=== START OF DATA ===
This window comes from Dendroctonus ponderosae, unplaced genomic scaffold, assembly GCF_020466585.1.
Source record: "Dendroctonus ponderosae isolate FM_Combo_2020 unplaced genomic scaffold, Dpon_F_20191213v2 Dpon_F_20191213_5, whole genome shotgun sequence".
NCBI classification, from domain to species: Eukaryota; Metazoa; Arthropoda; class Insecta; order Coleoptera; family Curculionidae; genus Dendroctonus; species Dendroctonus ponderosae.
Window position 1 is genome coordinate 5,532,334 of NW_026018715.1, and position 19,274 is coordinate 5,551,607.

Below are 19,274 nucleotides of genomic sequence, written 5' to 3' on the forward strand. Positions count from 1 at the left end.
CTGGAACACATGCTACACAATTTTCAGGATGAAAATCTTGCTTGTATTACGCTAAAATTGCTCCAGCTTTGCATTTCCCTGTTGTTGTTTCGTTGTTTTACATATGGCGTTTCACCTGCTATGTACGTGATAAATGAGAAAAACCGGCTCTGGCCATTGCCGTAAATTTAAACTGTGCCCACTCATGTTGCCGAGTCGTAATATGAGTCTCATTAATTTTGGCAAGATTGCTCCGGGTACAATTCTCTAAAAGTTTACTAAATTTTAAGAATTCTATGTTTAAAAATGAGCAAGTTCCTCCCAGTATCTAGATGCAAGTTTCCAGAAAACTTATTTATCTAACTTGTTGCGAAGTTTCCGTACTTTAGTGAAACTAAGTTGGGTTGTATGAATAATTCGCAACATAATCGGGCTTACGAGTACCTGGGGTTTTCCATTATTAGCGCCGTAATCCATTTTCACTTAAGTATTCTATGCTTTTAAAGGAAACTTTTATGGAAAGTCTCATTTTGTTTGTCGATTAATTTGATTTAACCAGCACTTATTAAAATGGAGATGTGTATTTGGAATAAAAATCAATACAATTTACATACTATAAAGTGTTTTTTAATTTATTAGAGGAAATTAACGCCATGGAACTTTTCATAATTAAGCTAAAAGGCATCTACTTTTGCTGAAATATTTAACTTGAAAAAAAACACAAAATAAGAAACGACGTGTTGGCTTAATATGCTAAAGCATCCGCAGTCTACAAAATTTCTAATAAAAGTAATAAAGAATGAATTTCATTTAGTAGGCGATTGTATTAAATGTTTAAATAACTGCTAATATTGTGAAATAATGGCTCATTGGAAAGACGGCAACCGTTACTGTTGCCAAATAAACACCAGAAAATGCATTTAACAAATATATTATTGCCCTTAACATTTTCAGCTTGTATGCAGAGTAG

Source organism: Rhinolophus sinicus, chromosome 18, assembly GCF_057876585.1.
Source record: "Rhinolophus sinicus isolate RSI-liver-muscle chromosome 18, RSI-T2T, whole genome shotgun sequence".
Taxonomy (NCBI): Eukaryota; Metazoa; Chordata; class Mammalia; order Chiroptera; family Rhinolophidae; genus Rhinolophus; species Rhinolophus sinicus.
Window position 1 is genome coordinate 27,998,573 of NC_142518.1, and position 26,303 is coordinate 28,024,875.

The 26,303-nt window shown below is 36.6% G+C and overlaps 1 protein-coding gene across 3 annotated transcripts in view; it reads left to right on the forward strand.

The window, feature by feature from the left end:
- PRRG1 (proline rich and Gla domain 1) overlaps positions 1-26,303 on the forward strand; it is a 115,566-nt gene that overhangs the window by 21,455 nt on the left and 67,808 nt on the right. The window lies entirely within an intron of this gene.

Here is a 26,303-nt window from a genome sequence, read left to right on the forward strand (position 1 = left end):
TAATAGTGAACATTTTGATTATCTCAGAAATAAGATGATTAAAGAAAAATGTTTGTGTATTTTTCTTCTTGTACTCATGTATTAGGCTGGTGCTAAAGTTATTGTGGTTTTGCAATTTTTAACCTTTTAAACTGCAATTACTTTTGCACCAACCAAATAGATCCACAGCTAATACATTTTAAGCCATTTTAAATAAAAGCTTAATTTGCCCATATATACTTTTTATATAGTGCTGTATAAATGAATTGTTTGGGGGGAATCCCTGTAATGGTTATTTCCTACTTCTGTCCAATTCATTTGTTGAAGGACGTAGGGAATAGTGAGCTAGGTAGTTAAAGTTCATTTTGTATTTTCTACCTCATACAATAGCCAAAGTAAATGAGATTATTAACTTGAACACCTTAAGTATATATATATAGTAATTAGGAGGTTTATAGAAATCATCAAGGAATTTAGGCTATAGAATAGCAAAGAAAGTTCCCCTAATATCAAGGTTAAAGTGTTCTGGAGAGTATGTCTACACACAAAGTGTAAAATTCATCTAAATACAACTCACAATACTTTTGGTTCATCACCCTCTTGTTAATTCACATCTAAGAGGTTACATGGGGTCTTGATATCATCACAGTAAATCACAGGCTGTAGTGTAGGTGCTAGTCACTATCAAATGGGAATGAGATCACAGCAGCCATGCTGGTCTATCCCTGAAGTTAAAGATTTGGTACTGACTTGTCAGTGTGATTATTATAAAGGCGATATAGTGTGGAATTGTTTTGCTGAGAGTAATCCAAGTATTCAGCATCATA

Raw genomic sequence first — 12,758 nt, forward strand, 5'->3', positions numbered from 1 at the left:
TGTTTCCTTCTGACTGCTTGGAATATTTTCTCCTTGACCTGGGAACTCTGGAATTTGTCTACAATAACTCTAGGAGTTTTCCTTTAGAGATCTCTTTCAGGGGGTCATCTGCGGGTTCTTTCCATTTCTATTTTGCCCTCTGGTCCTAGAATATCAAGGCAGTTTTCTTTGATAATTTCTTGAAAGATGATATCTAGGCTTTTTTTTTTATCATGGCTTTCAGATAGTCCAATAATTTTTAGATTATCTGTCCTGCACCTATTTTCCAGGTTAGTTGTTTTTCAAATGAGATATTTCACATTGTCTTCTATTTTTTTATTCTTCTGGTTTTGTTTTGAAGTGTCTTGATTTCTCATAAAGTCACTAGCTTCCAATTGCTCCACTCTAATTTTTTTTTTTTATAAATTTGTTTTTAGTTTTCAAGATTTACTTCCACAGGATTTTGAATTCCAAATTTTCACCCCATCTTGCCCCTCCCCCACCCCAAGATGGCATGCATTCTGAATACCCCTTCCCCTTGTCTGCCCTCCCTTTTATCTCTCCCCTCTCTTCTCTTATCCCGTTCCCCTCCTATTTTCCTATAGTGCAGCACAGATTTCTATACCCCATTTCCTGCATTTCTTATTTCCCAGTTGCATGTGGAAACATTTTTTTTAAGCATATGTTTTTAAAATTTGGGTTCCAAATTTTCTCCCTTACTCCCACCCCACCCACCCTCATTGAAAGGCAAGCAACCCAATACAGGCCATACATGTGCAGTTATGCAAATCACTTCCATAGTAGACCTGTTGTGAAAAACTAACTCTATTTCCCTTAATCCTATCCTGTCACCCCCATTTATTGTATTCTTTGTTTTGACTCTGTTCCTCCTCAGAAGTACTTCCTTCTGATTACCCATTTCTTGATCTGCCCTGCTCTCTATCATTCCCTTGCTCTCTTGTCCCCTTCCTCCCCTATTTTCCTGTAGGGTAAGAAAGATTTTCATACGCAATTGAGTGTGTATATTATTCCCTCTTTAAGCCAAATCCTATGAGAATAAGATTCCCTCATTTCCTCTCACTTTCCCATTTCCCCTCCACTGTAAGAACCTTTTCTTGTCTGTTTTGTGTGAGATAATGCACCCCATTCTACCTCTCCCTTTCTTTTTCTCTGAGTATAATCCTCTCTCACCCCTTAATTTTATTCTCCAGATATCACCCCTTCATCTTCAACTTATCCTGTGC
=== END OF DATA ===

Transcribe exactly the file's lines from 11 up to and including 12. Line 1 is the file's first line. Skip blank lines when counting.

The 26,303-nt window shown below is 36.6% G+C and overlaps 1 protein-coding gene across 3 annotated transcripts in view; it reads left to right on the forward strand.

The window, feature by feature from the left end: